Journal of Nephrology & Renal Therapy Category: Clinical Type: Editorial
Biologics in Nephrotic Syndrome
- Ryszard Grenda1*
- 1 Department Of Nephrology And Kidney Transplantation, The Children’s Memorial Health Institute, Aleja Dzieci Polskich, 04-730 Warsaw, Poland
*Corresponding Author:Ryszard Grenda
Department Of Nephrology And Kidney Transplantation, The Children’s Memorial Health Institute, Aleja Dzieci Polskich, 04-730 Warsaw, Poland
Received Date: Jan 04, 2017 Accepted Date: Jan 06, 2017 Published Date: Jan 20, 2017
Nephrotic syndrome is a complex disease related to variety of underlying mechanisms. The minority of cases are related to podocyte microstructure abnormalities developing due to the specific genetic mutations, which from clinical point are associated with primary resistance to steroids and immunosuppression .
CD80 ( B7-1) is a molecule present on the surface of T cells, dendritic cells and podocytes. So called “two-hits hypothesis” claims, that immune response to the external trigger (e.g., viral infection) in fully immunocompetent humans is limited to transient expression of CD80 on podocytes, which (not necessarily) may cause short-term proteinuria. Humans with specific predisposition, like sustained dysregulation of regulatory T cells (Tregs) react to the similar trigger with sustained expression of CD80 in podocytes, which via dysregulation of cytoskeleton, leads to long lasting proteinuria (nephrotic syndrome) . High urine excretion of CD80 is being regarded as biomarker of minimal change disease . CTLA-4 ( Cytotoxic-T-Lymphocyte-Associated Protein-4), present on podocytes and Tregs is important co-factor in this mechanism  . Blocking of CTLA-4 with abatacept (CTLA-4-Ig) may ameliorate proteinuria. Primary report was optimistic, showing the efficacy of abatacept in 4 (of 5) cases, resistant to other drugs, including rituximab . Further reports were more reluctant and did not confirm preliminary therapeutic enthusiasm [18,19]. Probably, the use abatacept should be limited to the cases, in whom the renal biopsy (native or transplant) confirms the local expression of B7-1 (CD80) in podocytes or at least urinary excretion of CD80 is markedly increased. These cases remind us, that increasing availability of modern biologic drugs, with high affinity to specific receptors, not necessarily provide universal therapeutic success in clinical practice. Mundel and Greka have recently published in article, claiming availability of the “therapeutic arrows with the precision of William Tell” in kidney diseases , however clinicians must not forget that pre-emptive finding of the right shooting target is indispensable part of further therapeutic success.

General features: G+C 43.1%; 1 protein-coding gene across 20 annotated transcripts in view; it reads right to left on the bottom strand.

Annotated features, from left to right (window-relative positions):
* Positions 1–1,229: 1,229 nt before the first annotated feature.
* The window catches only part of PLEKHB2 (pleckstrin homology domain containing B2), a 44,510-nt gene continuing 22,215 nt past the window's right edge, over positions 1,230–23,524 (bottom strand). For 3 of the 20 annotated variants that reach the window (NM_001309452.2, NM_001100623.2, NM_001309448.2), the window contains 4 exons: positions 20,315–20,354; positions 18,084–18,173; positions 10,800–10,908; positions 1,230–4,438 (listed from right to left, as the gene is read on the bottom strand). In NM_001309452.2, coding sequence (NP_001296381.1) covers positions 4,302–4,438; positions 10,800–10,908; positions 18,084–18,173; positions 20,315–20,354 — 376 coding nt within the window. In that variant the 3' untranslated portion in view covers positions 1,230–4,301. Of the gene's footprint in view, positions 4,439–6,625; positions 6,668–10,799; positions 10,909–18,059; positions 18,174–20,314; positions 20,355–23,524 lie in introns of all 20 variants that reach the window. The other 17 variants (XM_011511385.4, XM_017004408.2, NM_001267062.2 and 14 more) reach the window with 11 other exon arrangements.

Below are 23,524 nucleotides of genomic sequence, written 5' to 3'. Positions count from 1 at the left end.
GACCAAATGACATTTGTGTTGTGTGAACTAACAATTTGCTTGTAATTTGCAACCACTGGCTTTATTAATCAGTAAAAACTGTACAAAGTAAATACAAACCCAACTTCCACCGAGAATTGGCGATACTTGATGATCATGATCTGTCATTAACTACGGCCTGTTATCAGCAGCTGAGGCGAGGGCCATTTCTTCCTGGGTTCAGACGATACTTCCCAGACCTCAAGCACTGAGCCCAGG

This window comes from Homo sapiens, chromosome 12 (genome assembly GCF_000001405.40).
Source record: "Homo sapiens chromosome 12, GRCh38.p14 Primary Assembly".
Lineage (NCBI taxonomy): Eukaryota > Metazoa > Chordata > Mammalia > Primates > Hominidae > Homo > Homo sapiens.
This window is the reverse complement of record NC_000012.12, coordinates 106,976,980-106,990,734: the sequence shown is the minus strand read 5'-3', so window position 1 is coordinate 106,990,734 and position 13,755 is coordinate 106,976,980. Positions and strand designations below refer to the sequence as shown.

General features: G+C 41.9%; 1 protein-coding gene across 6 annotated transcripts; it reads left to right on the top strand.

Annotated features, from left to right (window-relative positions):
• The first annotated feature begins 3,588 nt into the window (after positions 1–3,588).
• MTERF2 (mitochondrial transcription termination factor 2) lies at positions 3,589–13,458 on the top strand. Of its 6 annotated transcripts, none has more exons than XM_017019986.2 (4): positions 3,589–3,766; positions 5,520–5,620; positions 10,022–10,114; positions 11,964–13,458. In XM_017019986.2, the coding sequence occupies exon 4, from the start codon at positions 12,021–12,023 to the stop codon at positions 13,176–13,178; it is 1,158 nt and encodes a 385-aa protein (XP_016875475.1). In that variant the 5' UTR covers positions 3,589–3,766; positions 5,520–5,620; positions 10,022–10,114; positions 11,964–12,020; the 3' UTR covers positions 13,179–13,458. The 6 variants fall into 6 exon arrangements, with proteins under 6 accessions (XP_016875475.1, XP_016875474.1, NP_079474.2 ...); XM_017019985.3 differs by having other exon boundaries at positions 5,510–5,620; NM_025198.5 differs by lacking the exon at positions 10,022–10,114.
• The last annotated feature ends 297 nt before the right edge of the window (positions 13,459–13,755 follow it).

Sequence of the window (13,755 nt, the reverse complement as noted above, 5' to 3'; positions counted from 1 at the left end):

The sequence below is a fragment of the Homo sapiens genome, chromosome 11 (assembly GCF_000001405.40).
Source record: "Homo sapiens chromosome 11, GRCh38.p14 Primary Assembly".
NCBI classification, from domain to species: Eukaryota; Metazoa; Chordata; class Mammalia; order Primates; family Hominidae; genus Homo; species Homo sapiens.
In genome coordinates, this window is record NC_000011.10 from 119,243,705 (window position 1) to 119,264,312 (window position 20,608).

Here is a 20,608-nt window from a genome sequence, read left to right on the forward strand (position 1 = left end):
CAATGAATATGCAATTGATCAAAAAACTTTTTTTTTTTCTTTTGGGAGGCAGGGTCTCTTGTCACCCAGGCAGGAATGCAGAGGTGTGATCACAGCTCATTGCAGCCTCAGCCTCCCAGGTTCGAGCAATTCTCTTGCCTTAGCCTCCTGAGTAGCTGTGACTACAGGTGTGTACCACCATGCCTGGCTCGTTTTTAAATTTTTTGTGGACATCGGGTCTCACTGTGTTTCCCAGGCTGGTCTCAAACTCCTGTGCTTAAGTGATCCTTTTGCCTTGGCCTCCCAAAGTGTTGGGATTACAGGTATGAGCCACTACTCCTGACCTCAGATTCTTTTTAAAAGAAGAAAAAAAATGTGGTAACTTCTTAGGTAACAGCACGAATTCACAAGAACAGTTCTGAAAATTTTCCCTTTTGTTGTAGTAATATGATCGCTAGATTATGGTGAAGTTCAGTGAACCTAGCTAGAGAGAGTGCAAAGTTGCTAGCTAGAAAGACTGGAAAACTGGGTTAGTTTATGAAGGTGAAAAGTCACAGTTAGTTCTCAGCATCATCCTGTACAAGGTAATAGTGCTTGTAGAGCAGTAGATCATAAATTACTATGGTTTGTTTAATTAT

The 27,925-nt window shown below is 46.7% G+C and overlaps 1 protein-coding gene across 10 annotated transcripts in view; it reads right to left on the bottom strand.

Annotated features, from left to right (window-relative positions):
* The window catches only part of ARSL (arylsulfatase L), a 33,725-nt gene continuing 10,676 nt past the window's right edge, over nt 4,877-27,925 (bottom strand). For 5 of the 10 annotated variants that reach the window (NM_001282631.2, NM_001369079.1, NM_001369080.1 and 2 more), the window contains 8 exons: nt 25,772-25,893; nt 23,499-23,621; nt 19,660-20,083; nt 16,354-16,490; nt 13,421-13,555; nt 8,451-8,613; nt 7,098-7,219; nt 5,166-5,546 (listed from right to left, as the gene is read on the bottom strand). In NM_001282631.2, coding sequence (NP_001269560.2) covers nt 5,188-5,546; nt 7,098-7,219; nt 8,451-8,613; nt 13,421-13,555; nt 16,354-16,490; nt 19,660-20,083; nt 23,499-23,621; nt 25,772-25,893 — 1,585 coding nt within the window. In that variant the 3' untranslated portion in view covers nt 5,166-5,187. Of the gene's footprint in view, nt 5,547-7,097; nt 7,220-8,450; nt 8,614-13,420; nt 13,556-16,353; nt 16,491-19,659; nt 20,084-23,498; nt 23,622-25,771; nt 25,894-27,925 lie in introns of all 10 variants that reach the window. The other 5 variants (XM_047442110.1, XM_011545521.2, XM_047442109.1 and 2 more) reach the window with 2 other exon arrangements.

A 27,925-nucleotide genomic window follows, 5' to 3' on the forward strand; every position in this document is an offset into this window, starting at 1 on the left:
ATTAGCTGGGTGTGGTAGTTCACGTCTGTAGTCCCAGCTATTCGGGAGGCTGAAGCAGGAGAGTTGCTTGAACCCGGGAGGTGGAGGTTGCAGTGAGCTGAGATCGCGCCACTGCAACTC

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Citation: Grenda R (2017) Biologics in Nephrotic Syndrome. J Nephrol Renal Ther 3: 012
Copyright: © 2017 Ryszard Grenda, et al. This is an open-access article distributed under the terms of the Creative Commons Attribution License, which permits unrestricted use, distribution, and reproduction in any medium, provided the original author and source are credited.